Essays on disability and employment Public Deposited

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  • March 21, 2019
  • Whalen, Denise
    • Affiliation: College of Arts and Sciences, Department of Economics
  • Despite the growing prevalence of disability among prime age men and strong correlations between disability and negative employment outcomes, few economic analyses address the avenues through which disability may influence these observed outcomes. Particularly, the impact of disability on employment decisions of disabled workers who remain employed is unknown. In this research, I focus on employment transitions and occupational choice, and the role these employment outcomes play as contributors to disability status and the observed difference in wages of working age males. Based on a dynamic framework of employment transitions and disability over time, the empirical model estimates equations for employer and occupational changes, occupational choice, disability status, and wages of men. The analyses are conducted using longitudinal data on individuals from the Survey of Income and Program Participation and data on occupations from the Dictionary of Occupational Titles. A nonlinear random effects joint estimation technique accounts for both permanent and time-varying unobserved heterogeneity that may influence employment transitions, wages, and disability. The results suggest that moderately disabled workers are 23 percent more likely to change occupations and/or employers compared to non-disabled men and that these transitions contribute negatively to wages through reductions in tenure. Furthermore, disabled individuals are found to select into occupations with low requirements of most job characteristics, most significantly reasoning and math. While the majority of these job characteristics have only a small impact on disability status, they have a large and significant effect on wages. The importance of controlling for occupational choice is also revealed, as the marginal effect of characteristics on wages differs across analyses that do and do not control for endogenous occupation selection.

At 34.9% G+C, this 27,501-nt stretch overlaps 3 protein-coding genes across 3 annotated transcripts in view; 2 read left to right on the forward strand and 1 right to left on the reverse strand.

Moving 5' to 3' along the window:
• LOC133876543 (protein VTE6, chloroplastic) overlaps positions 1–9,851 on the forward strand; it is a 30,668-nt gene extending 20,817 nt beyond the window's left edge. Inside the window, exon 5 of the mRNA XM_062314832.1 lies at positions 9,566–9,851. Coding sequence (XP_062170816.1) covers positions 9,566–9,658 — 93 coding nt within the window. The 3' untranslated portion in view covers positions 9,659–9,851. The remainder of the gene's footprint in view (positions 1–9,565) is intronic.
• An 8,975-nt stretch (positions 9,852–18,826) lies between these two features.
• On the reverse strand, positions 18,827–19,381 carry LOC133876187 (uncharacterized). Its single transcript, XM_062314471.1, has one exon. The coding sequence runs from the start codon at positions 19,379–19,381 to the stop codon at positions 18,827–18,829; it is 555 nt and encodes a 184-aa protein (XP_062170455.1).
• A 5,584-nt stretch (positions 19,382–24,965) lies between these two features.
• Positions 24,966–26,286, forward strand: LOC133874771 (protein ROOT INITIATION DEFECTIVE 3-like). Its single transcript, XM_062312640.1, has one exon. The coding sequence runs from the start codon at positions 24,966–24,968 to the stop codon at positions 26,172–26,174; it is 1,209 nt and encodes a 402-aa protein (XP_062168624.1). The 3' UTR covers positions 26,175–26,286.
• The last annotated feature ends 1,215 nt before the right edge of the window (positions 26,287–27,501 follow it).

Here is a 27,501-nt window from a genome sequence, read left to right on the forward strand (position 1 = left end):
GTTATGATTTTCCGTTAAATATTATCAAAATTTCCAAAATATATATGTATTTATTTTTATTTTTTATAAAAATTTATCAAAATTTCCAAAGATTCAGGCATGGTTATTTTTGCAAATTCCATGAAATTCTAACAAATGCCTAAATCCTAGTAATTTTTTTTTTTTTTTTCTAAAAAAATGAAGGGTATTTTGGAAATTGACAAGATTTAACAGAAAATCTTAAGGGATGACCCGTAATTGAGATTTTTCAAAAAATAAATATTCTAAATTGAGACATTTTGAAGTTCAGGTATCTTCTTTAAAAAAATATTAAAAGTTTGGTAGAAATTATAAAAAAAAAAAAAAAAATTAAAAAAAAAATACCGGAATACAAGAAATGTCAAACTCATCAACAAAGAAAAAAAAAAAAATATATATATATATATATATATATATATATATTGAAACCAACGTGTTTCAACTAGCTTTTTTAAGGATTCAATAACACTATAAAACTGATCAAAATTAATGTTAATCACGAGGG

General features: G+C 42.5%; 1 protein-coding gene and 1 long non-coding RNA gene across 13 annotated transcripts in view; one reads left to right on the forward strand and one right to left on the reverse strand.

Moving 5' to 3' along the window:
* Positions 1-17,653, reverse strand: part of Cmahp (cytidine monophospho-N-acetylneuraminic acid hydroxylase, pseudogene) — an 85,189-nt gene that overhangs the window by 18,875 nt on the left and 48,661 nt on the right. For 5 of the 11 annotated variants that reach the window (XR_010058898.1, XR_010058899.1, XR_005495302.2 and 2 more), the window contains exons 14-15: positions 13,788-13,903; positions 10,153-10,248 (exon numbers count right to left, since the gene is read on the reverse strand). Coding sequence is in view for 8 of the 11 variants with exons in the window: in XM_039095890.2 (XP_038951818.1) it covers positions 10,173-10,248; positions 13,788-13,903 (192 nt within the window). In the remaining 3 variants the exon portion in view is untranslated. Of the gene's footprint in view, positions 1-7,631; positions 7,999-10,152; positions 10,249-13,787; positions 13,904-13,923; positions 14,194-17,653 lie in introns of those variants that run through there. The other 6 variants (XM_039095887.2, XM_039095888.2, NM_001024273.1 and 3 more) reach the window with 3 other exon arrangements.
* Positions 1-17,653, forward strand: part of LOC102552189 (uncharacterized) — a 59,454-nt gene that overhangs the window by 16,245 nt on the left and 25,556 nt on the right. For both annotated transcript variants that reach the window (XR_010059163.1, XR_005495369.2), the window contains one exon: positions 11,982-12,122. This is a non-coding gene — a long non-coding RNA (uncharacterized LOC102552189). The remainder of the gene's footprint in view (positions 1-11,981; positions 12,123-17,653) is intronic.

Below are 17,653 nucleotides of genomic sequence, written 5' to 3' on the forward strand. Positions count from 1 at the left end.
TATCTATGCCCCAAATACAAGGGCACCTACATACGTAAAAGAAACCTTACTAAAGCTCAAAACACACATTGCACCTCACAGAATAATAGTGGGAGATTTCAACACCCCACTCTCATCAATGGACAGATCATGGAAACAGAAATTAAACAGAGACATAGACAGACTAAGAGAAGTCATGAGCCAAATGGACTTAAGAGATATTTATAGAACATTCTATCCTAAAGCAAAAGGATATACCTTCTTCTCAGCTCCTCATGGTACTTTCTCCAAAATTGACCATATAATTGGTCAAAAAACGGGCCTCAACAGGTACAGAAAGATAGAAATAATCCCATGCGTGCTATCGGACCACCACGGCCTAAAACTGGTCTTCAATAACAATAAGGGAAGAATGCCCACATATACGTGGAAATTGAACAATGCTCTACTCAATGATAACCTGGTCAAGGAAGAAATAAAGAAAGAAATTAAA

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  • In Copyright
  • Gilleskie, Donna B.
  • Open access

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